Following a rapid sequence of moves last month, the nation’s second-largest school district has a new superintendent.
The board of the Los Angeles Unified School District voted July 16 to buy out the contract of Superintendent of Schools Leonard M. Britton and replace him with his deputy, William R. Anton.
The action came just four days after Mr. Britton, who has faced a range of problems in the fast-growing district, announced he would leave the post when his contract expired in June 1991.
The Los Angeles shakeup followed by one week the ouster of another prominent big-city superintendent: J. Jerome Harris of Atlanta. The Atlanta school board, citing a lack of “mutual trust and cooperation,” voted to dismiss Mr. Harris but continue paying his salary until 1992.
The District of Columbia schools chief, meanwhile, has withstood an attempt to force him from office a year early. But the school board there will begin a search for a replacement for Superintendent Andrew E. Jenkins, whose contract expires in 1991.
The sudden elevation of Mr. Anton in Los Angeles puts both of the country’s two largest school districts under the leadership of Hispanic Americans. Mr. Anton, who district officials say is the first Hispanic superintendent of Los Angeles schools in this century, joins Joseph A. Fernandez, the schools chancellor in New York City.
The ousted chief, Mr. Britton, who previously served as superintendent in Dade County, Fla., had run into rocky times during his three-year tenure in Los Angeles. He was asked to cope with severe budget deficits and overcrowding in the 610,000-student system, where a third of the pupils are limited-English-proficient.
Although the board last year extended his contract, set to expire in June 1990, by one year in a show of support after he weathered a divisive 11-day teachers’ strike, Mr. Britton’s performance had come under fire in recent months.
Leticia Quezada, a Hispanic board member, and Rita Walters, the board’s only black member, frequently accused Mr. Britton of failing to respond adequately to the needs of the district’s minority children.
Board members also criticized him this past spring for what they said was a failure to provide them with enough options as they worked to close a $220-million gap in the 1991 budget.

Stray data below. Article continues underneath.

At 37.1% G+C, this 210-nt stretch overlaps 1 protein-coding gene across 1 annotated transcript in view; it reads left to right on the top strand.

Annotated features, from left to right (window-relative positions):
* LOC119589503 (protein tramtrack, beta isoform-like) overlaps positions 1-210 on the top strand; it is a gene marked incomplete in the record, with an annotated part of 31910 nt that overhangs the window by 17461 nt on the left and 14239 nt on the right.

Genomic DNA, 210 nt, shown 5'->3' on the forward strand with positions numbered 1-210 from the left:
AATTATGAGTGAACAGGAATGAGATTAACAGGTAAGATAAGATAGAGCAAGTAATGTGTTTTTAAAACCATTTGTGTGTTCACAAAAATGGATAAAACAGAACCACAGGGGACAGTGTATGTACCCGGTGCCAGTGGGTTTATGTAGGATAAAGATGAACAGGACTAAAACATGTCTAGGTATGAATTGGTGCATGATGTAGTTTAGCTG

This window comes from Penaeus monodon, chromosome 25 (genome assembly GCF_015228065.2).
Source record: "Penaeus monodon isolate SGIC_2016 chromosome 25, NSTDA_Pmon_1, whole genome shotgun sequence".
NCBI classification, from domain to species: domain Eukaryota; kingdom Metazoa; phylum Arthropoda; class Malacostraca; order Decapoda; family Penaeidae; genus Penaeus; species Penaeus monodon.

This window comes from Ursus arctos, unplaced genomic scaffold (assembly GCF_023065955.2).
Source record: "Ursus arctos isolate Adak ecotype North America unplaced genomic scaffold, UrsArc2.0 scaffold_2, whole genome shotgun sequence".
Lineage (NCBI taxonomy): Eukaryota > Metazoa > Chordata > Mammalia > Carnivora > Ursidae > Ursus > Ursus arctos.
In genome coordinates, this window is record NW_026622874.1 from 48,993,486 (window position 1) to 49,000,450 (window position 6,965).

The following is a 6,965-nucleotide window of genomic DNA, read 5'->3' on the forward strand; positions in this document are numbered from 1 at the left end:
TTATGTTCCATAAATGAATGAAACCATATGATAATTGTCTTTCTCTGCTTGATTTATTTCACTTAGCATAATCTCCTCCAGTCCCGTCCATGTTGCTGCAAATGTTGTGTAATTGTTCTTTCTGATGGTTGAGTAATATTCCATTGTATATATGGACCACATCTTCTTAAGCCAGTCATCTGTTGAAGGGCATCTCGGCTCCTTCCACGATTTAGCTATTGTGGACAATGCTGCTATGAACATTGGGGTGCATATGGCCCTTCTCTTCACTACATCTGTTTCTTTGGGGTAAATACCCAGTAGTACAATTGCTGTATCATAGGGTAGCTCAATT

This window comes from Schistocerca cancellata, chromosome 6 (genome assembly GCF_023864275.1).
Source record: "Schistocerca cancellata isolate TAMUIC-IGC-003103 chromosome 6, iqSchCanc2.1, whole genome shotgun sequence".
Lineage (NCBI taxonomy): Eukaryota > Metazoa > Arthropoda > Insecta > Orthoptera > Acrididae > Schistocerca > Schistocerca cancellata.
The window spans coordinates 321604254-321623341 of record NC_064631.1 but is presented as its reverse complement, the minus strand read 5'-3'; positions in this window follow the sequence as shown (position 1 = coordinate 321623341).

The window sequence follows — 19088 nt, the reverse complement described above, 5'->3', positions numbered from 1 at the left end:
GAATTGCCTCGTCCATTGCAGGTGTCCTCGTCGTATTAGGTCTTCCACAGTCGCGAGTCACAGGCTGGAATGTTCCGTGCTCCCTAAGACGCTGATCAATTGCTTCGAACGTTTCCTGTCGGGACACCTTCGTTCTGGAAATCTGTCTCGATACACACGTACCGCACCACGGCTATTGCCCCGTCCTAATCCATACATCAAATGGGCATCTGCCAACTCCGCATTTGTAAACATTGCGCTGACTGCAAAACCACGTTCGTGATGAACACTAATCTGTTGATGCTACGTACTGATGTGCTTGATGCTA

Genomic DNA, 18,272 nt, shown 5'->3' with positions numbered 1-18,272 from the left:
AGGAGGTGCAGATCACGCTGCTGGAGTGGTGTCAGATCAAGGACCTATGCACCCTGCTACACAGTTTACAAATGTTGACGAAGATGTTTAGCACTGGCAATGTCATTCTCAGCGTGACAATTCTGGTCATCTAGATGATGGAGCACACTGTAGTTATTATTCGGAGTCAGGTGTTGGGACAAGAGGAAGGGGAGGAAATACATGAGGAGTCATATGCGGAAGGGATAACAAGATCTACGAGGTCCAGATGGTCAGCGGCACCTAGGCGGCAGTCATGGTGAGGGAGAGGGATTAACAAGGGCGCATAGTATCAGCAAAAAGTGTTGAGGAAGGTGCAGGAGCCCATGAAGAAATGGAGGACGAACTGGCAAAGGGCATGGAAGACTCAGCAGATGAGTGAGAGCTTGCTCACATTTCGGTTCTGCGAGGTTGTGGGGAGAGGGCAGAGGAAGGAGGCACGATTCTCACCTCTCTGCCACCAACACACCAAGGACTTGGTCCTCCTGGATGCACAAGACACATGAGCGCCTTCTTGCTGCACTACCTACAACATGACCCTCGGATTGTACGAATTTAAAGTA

Mr. Britton had announced in a July 12 letter to the board that he intended to leave “to consider other professional opportunities” when his contract expired.
After a 10-hour closed-door meeting, the board subsequently voted by 5 to 2 to buy out Mr. Britton’s contract, and by 6 to 1 to promote Mr. Anton, a 38-year veteran of teaching and administrative positions in the district.
Mark D. Slavkin, a member of the board, said he had approved the buyout because of Mr. Britton’s letter. “When you announce that you are leaving, I think that reduces your perceived influence and credibility,” he said.
But Ms. Quezada said she believed the board would have acted “with or without” Mr. Britton’s announcement.
The former superintendent will receive between $200,000 and $250,000 for the remaining year of pay and benefits in his contract, according to district officials. Mr. Anton, who was given a three-year contract, will receive Mr. Britton’s8current annual salary of $164,555.
Mr. Britton, who said he had not expected the buyout decision, told reporters he would seek a position enabling him to increase corporate involvement in education.
Harris’s Leadership Style
In Atlanta, Mr. Harris had aimed for quick improvements with a controversial “top-down” management style that strained his relationships with board members and the community. (See Education Week, May 3, 1989.)
The Atlanta board issued a statement upon Mr. Harris’s dismissal on July 9 saying it regretted the action but had concluded that “a change in leadership must be made.”
“During the period of nearly two years while Dr. Harris has been superintendent,” the statement said, “the school system has not had the sense of teamwork which is necessary to achieve sustained progress.”
A spokesman for the district said Mr. Harris will continue to receive his $112,500-a-year salary until his contract expires in 1992.
Lester W. Butts, a special assistant to Mr. Harris and the principal of Douglass High School, was named interim superintendent.
Among other points of friction during Mr. Harris’s tenure, he was officially reprimanded by the board late last year for allowing his temporary state certification to lapse and for not disclosing plagiarism allegations against one of his top aides. Earlier this year, the board also began questioning his expenditures on consulting fees.
Mr. Harris said in a statement that he had “never wavered or compromised” in his commitment to provide a high-quality education to all Atlanta students. He said he had made significant progress in raising student test scores, lowering teacher absenteeism, and improving the maintenance and management of schools.
Search for New D.C. Chief
In Washington, Superintendent Jenkins mustered enough community support last month to stave off attempts by some members of the school board to force his resignation. Mr. Jenkins, a veteran of the District of Columbia school system who took over the helm there two years ago, will retain his post until his contract expires next June.
The schools chief has been criticized for what some see as shortcomings in his management style. He also faced an embarrassing flap earlier this year over discrepancies in the system’s enrollment figures. (See Education Week, June 20, 1990.)
The president of the school board, Nate Bush, said the search for a replacement would not get under way until after the start of the school year.
Staff Writer Karen Diegmueller contributed to this report.
A version of this article appeared in the August 01, 1990 edition of Education Week as Superintendents Dismissed in Los Angeles, Atlanta